108th Infantry Regiment
Nickname: Rochester Regiment
Mustered in: August 18, 1862
Mustered out: May 28, 1865
The following is taken from New York in the War of the Rebellion, 3rd ed. Frederick Phisterer. Albany: J. B. Lyon Company, 1912.
Mr. John W. Williams was authorized July 10, 1862, as Colonel, to recruit this regiment in Monroe county; Col. Oliver H. Palmer succeeded him July 28, 1862; the regiment was recruited and organized at Rochester, where it was mustered in the service of the United States for three years August 16-18, 1862. The men not to be discharged with the regiment were, in May, 1865, transferred to the 59th Infantry.
The regiment left the State August 19, 1862; served in Whipple's Division, Defenses of Washington, D. C, from August, 1862; in 2d Brigade, 3d Division, 2d Corps, Army of the Potomac, from September 6, 1862; in the 3d Brigade, 2d Division, 2d Corps, from March, 1864; and it was honorably discharged and mustered out, under Col. Charles J. Powers, May 28, 1865, at Bailey's Cross Roads, Va.
During its service the regiment lost by death, killed in action, 7 officers, 64 enlisted men; of wounds received in action, 2 officers, 42 enlisted men; of disease and other causes, 90 enlisted men; total, 9 officers, 196 enlisted men; aggregate, 205; of whom 18 enlisted men died in the hands of the enemy.
The following is taken from The Union army: a history of military affairs in the loyal states, 1861-65 -- records of the regiments in the Union army -- cyclopedia of battles -- memoirs of commanders and soldiers. Madison, WI: Federal Pub. Co., 1908. volume II.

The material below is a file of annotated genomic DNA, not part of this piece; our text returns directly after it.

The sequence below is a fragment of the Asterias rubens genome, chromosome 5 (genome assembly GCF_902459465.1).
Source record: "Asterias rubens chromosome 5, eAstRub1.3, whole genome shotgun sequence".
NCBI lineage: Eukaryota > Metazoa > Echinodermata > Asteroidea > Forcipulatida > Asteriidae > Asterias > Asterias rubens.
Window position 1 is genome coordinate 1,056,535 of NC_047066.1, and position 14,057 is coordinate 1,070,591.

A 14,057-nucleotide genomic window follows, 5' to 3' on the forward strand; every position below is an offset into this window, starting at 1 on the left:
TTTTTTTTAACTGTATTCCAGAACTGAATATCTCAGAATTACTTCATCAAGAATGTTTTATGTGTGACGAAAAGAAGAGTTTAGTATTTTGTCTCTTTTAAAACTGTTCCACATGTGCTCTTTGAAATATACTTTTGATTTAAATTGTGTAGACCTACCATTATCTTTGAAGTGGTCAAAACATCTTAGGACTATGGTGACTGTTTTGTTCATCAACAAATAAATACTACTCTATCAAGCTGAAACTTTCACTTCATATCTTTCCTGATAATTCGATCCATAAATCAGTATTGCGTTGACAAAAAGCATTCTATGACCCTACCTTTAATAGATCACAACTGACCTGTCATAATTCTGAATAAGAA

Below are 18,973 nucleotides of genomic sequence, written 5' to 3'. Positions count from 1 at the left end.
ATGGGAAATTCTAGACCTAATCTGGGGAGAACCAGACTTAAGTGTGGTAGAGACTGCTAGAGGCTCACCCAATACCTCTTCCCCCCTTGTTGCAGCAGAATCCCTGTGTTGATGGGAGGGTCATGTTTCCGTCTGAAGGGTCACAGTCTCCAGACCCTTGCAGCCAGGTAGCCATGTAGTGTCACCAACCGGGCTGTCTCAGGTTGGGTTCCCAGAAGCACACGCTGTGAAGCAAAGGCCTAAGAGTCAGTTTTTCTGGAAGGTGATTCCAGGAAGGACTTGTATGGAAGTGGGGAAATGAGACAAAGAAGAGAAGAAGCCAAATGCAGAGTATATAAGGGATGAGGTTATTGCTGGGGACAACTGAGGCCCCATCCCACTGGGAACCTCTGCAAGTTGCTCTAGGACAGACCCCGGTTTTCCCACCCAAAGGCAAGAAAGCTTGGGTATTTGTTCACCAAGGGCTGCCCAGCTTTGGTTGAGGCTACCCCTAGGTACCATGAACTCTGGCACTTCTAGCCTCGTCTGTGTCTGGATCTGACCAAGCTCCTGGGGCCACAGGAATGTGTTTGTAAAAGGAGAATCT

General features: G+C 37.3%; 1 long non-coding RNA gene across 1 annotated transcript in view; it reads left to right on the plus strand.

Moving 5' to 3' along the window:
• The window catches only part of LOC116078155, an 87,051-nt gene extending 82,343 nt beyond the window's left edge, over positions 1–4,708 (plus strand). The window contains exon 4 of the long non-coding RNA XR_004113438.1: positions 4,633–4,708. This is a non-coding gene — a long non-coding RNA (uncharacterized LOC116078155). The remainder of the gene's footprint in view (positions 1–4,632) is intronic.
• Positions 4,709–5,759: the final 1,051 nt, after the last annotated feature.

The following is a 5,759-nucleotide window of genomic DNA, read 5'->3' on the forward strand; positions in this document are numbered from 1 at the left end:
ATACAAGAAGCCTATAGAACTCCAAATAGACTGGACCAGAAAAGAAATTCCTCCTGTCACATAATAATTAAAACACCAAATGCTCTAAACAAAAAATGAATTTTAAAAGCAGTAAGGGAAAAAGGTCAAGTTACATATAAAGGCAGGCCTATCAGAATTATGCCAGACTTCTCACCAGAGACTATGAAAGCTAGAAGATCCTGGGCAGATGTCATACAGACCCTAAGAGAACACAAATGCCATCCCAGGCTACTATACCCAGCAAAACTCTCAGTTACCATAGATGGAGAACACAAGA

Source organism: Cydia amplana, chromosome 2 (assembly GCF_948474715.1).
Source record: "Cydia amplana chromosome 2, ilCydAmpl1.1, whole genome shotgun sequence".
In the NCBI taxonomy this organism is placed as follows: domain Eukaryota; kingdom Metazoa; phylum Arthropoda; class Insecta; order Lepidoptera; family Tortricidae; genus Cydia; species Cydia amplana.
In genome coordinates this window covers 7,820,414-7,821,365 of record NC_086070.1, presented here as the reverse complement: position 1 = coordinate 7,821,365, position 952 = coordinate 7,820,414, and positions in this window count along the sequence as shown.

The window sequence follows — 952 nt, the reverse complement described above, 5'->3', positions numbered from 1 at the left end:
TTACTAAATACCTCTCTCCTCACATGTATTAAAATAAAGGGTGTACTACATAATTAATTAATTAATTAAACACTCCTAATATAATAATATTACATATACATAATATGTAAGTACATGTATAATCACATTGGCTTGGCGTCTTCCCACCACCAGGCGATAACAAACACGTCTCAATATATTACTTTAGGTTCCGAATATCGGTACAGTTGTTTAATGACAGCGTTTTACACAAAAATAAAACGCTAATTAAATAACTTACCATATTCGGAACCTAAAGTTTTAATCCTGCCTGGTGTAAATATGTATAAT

One Hundred and Eighth Infantry.—Cols., Oliver H. Palmer, Charles J. Powers; Lieut.-Cols., Charles J. Powers, Francis E. Pierce; Majs., George B. Force, Francis E. Pierce, Harmon S. Hogaboom, William H. Andrews. The 108th regiment was recruited and organized at Rochester, where it was mustered into the U. S. service for three years, Aug. 16-18, 1862. It left the state the following day, and served in the defenses of Washington, until Sept. 6, when it was assigned to the 2nd brigade, 3d division (French's), 2nd corps, and engaged in its first battle at Antietam. The new regiment suffered a loss in the battle of 30 killed, 122 wounded and 43 missing. Its next battle was at Fredericksburg, where Gen. Couch commanded the corps, and the regiment again suffered severely, losing 92 in killed, wounded and missing. Its loss at Chancellorsville was 52, Gen. Hancock being in command of the corps and Gen. Alex. Hays the division. At Gettysburg, where the regiment again met with a severe loss on the second and third days, its casualties amounted to 102 killed and wounded. In October it was engaged with some loss at Auburn and Bristoe Station, a 2nd corps affair; was active during the Mine Run campaign at the close of the year, and at the battle of Morton's ford in Feb., 1864. On the reorganization of the Army of the Potomac in March, 1864, the 3d division was consolidated with the 1st and and, the 108th being assigned to the 3d brigade, 2nd division, 2nd corps, with which it crossed the Rapidan and engaged in the Wilderness campaign. It lost 52 at the battle of the Wilderness, 53 at Spottsylvania, suffered constant losses in the subsequent battles leading up to Petersburg, and in the battles at the Weldon railroad, Deep Bottom, Strawberry Plains, Reams' station, Boyd-ton plank road, Hatcher's run, the final assault on Petersburg, and fought its last battle at Farmville, two days before Lee's surrender. It was mustered out under Col. Powers, May 28, 1865, at Bailey's cross-roads, Va., and the men not then entitled to discharge were transferred to the 59th N. Y. Maj. Force was killed at Antietam, and both Col. Palmer and Col. Powers were promot-ted to the rank of brevet brigadier-general for faithful and meritorious services. The regiment lost during service 9 officers and 106 men killed and mortally wounded; 90 men died of disease and other causes, a total of 205. Among the many brilliant achievements of the regiment, it is related that in the fight at Morton's ford the 108th advanced rapidly and without firing a shot to a stone wall occupied by the enemy, when they delivered a volley and with shouts leaped over the wall and were soon in possession of an important position which virtually decided the contest.
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